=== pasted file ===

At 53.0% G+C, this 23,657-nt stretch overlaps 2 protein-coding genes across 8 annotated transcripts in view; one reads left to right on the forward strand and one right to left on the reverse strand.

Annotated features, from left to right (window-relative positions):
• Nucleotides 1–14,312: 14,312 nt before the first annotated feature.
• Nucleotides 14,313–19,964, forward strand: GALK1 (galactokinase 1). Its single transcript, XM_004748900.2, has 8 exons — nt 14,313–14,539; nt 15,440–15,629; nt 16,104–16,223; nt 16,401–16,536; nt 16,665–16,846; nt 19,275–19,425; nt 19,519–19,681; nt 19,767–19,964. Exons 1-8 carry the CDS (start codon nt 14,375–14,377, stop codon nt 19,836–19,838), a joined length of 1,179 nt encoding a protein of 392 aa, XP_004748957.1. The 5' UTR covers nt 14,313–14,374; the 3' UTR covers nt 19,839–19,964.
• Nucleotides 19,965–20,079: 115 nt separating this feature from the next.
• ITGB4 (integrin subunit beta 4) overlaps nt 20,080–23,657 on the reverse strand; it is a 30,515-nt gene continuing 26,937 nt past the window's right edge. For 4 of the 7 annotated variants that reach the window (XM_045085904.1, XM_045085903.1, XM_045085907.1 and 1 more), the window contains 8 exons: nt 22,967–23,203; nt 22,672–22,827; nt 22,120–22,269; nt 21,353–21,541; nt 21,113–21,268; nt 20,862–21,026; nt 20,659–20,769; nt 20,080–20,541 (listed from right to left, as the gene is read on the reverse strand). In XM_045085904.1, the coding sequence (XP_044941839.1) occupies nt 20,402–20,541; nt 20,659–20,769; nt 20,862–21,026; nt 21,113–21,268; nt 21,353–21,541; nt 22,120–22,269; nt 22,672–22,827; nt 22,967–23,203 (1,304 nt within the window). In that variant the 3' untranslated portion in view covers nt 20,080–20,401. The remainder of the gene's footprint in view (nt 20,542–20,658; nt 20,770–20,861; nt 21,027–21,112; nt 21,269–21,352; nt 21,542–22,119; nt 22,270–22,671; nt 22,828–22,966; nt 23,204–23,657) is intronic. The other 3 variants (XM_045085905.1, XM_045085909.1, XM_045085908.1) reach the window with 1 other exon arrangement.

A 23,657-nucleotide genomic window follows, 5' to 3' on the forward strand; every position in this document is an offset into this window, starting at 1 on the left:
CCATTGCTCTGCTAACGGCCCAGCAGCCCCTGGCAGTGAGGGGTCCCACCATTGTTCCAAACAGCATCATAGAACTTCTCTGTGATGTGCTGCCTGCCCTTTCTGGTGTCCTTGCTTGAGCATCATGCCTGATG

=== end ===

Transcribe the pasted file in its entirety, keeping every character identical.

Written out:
At 53.0% G+C, this 23,657-nt stretch overlaps 2 protein-coding genes across 8 annotated transcripts in view; one reads left to right on the forward strand and one right to left on the reverse strand.

Annotated features, from left to right (window-relative positions):
• Nucleotides 1–14,312: 14,312 nt before the first annotated feature.
• Nucleotides 14,313–19,964, forward strand: GALK1 (galactokinase 1). Its single transcript, XM_004748900.2, has 8 exons — nt 14,313–14,539; nt 15,440–15,629; nt 16,104–16,223; nt 16,401–16,536; nt 16,665–16,846; nt 19,275–19,425; nt 19,519–19,681; nt 19,767–19,964. Exons 1-8 carry the CDS (start codon nt 14,375–14,377, stop codon nt 19,836–19,838), a joined length of 1,179 nt encoding a protein of 392 aa, XP_004748957.1. The 5' UTR covers nt 14,313–14,374; the 3' UTR covers nt 19,839–19,964.
• Nucleotides 19,965–20,079: 115 nt separating this feature from the next.
• ITGB4 (integrin subunit beta 4) overlaps nt 20,080–23,657 on the reverse strand; it is a 30,515-nt gene continuing 26,937 nt past the window's right edge. For 4 of the 7 annotated variants that reach the window (XM_045085904.1, XM_045085903.1, XM_045085907.1 and 1 more), the window contains 8 exons: nt 22,967–23,203; nt 22,672–22,827; nt 22,120–22,269; nt 21,353–21,541; nt 21,113–21,268; nt 20,862–21,026; nt 20,659–20,769; nt 20,080–20,541 (listed from right to left, as the gene is read on the reverse strand). In XM_045085904.1, the coding sequence (XP_044941839.1) occupies nt 20,402–20,541; nt 20,659–20,769; nt 20,862–21,026; nt 21,113–21,268; nt 21,353–21,541; nt 22,120–22,269; nt 22,672–22,827; nt 22,967–23,203 (1,304 nt within the window). In that variant the 3' untranslated portion in view covers nt 20,080–20,401. The remainder of the gene's footprint in view (nt 20,542–20,658; nt 20,770–20,861; nt 21,027–21,112; nt 21,269–21,352; nt 21,542–22,119; nt 22,270–22,671; nt 22,828–22,966; nt 23,204–23,657) is intronic. The other 3 variants (XM_045085905.1, XM_045085909.1, XM_045085908.1) reach the window with 1 other exon arrangement.

A 23,657-nucleotide genomic window follows, 5' to 3' on the forward strand; every position in this document is an offset into this window, starting at 1 on the left:
CCATTGCTCTGCTAACGGCCCAGCAGCCCCTGGCAGTGAGGGGTCCCACCATTGTTCCAAACAGCATCATAGAACTTCTCTGTGATGTGCTGCCTGCCCTTTCTGGTGTCCTTGCTTGAGCATCATGCCTGATG